"Exceptional circumstances" are defined in section 242(f)(2) of the Act as circumstances beyond the control of the alien, such as serious illness of the alien or death of an immediate relative, but not including less compelling circumstances beyond the movant's control. Further, the language of the Act does not limit the definition to serious illness or death, as long as the circumstances are "compelling" and "beyond the control" of the movant.

Here, the respondent asserts that he failed to appear at his hearing because he believed that his hearing was scheduled at 1:00 p.m. and not 11:00 a.m. The respondent was given personal notice that his hearing was scheduled for 11:00 a.m. on January 21, 1998. Exhibit 3. The court therefore finds that he was given proper notice of his hearing.

Moreover, this court finds that the respondent has not shown that exceptional circumstances existed which excuse his failure to appear. The respondent was given written notice of his hearing date and it was fully within his power to consult that notice if he was confused as to what time he should appear in court. His excuse that he believed he had an appointment with his attorney at 11:00 a.m. is unpersuasive. The respondent provides no reason for why he arrived an hour late for his appointment with his attorney. Accordingly, the court can only assume that he would have arrived late for his hearing as well had he realized it was at 11:00 a.m.

Finally, the respondent does not explain why he did not immediately contact the court at noon on January 21, 1998, after speaking with his attorney and finding out that he had been ordered deported. A reasonable person would have attempted to contact the court as soon as possible if he had made an in advertent mistake. Instead, this respondent waited over two months before filing a motion to reopen with the court.

Accordingly, the court finds that exceptional circumstances did not exist for the respondent's failure to appear. His motion will be denied.

ORDER

WHEREFORE IT IS ORDERED that the respondent's motion to reopen should be, and hereby is, DENIED.

/s/ MIMI S. YAM______
MIMI S. YAM
Immigration Judge

APPENDIX D

U.S. DEPARTMENT OF JUSTICE
Executive Office for Immigration Review
Office of the Immigration Judge

In the Matter of:
[SINGH, RANJIT]___________________

Case No.: A [72-669-621]_____________

Docket: [San Francisco]_____________

RESPONDENT/APPLICANT IN_[Deportation]_PROCEEDINGS
ORDER OF THE IMMIGRATION JUDGE

On_ [Jan. 21, 1998]__, at__[11:00]_ ____AM/PM, pursuant to proper notice, the above entitled matter was scheduled for a hearing before an Immigration Judge for the purpose of hearing the merits relative to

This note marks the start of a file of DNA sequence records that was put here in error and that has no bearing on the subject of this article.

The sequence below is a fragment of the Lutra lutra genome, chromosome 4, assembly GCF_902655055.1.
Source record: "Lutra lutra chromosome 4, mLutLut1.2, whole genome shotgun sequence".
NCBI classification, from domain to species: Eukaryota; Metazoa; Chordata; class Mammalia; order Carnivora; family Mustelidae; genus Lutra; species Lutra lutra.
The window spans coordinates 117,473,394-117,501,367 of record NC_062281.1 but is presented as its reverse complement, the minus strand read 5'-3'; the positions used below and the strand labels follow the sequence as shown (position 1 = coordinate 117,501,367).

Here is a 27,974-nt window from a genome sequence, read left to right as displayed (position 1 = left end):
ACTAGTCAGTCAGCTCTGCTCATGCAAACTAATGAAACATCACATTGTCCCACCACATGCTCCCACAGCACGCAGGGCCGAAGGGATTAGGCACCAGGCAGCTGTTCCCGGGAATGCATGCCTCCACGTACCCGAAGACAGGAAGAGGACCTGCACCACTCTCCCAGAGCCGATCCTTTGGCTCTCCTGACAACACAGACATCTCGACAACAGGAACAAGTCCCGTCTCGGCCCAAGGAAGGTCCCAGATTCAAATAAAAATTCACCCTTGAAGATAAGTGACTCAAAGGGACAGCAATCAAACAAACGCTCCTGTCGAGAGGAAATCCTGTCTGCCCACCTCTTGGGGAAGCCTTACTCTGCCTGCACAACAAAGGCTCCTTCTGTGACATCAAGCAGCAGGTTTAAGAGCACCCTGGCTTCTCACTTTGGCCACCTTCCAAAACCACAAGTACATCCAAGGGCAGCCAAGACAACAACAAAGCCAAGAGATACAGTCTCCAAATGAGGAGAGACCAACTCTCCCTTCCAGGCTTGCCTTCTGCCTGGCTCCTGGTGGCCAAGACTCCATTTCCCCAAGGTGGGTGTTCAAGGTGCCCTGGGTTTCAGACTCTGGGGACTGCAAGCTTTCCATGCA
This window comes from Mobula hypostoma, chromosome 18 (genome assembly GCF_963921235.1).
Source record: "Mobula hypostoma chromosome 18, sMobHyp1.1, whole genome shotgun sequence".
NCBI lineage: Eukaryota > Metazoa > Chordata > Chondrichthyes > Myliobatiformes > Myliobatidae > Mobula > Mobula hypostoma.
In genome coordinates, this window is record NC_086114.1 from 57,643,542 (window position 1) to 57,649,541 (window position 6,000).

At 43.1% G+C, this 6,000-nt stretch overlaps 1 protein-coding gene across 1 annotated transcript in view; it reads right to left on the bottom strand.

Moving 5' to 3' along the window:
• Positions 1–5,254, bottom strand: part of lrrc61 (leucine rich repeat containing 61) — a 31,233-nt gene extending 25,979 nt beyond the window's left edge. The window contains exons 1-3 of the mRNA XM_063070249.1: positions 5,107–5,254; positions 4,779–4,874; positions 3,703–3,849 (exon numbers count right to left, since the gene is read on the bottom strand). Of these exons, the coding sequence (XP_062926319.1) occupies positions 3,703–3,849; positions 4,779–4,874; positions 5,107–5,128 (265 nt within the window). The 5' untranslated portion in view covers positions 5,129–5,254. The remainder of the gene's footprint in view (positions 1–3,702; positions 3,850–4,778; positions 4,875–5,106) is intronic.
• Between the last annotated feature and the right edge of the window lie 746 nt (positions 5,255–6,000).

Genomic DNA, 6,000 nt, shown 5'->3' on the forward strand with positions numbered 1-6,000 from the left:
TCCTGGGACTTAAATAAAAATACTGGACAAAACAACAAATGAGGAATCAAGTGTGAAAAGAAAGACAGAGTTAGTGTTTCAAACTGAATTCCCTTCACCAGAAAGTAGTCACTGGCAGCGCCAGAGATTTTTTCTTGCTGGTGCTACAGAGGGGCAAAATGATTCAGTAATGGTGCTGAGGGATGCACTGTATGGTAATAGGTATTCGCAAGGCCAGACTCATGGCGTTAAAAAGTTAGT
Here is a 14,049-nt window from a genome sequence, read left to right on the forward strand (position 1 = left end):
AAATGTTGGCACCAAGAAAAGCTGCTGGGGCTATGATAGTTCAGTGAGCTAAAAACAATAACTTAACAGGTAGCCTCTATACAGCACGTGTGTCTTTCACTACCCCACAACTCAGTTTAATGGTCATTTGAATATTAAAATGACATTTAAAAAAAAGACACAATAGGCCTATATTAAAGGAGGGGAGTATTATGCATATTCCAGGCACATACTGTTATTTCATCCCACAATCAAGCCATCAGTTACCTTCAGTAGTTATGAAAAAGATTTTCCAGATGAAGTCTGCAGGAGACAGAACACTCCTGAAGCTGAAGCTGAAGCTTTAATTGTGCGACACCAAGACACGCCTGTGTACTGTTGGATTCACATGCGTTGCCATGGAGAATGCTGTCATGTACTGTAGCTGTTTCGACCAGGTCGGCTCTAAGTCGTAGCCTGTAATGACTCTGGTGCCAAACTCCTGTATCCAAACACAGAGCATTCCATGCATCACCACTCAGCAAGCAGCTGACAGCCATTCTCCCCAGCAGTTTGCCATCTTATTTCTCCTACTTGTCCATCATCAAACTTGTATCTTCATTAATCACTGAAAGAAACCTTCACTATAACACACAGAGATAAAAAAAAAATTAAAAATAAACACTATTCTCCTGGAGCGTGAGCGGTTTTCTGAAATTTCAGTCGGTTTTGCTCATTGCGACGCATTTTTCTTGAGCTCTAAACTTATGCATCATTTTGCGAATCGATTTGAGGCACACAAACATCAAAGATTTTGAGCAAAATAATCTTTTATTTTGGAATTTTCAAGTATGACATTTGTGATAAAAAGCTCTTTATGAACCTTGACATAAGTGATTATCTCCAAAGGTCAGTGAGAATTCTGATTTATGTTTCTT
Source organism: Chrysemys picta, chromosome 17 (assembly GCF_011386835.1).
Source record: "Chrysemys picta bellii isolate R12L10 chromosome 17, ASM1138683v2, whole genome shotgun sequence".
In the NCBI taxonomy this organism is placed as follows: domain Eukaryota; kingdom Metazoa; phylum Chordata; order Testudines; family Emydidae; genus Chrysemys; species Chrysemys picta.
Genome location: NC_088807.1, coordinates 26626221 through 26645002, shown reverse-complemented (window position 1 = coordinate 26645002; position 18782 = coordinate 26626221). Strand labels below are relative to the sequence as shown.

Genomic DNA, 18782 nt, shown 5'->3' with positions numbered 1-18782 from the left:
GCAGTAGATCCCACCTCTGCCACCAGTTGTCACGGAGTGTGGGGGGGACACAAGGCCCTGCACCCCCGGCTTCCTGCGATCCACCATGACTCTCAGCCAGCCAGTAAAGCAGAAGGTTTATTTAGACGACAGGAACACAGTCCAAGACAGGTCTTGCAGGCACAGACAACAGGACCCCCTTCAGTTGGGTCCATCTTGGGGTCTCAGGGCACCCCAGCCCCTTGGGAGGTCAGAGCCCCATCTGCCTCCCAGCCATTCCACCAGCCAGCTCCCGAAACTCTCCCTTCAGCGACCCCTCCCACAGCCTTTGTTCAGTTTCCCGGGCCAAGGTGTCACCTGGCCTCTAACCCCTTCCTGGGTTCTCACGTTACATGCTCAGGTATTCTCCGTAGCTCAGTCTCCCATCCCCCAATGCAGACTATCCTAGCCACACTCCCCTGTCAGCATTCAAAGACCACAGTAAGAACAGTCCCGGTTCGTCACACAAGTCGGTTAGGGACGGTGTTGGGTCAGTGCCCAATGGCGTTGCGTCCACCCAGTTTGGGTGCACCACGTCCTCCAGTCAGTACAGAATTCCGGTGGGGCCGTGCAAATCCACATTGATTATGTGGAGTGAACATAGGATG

the respondent's/applicant's request for relief from deportation/exclusion. However,

q the respondent/applicant was not present.

x the respondent's/applicant's representative was present; however, the respondent/applicant was not present.

q neither the respondent/applicant nor the respondent's/applicant's representative was present.

Therefore, as no good cause was given in regard to the failure to appear at the hearing concerning the request for relief, I find that the respondent/applicant has abandoned any and all claim(s) for relief from deportation/exclusion.

Wherefore, the issue of deportability/excludability having been resolved, it is HEREBY ORDERED for the reasons set forth in the Immigration and Naturalization Service charging document

q that the applicant be excluded and deported from the United States.

x that the respondent be deported from the United States to [India]______.

[Signature illegible]______
Immigration Judge

Date: [1-21-98]___________
[11:25 am]

[* See Section 242B of INA for Motion to Reopen]

Appeal: RESERVED/WAIVED (A/I/B)

 

APPENDIX E

NOT FOR PUBLICATION

UNITED STATES COURT OF APPEALS
FOR THE NINTH CIRCUIT

No. 01-71043

INS No. A72-669-621

RANJIT SINGH, PETITIONER

v.

IMMIGRATION NATURALIZATION AND SERVICES, RESPONDENT

Northern District of California,
an Francisco

[Filed: Oct. 31, 2002]

ORDER

Before: SCHROEDER, Chief Judge, D.W. NELSON and REINHARDT, Circuit Judges.

The panel has voted unanimously to deny respondent's petition for rehearing and to deny the petition for rehearing en banc.

The full court has been advised of the petition for rehearing en banc and no judge of the court has requested a vote on the petition for rehearing en banc. Fed. R. App. P. 35(b).

The petition for rehearing and petition for rehearing en banc are DENIED.

APPENDIX F

UNITED STATES DEPARTMENT OF JUSTICE
IMMIGRATION COURT
550 Kearny Street, Suite 800
San Francisco, CA 94108

RE: [RANJIT SINGH]_____

FILE: A# [72 669 621]

DATE: [10/16/97]

TO: [ATTY J. KAUFMAN] Personally served by:
[Initials illegible]_

NOTICE OF HEARING IN DEPORTATION PROCEEDINGS

Please take notice that the above captioned case has been scheduled for a (Regular/Master/Custody) Hearing before a Immigration Judge on [January 21, 1998] at [11:00 am] at
550 Kearny Street, Suite 800
San Francisco, CA 94108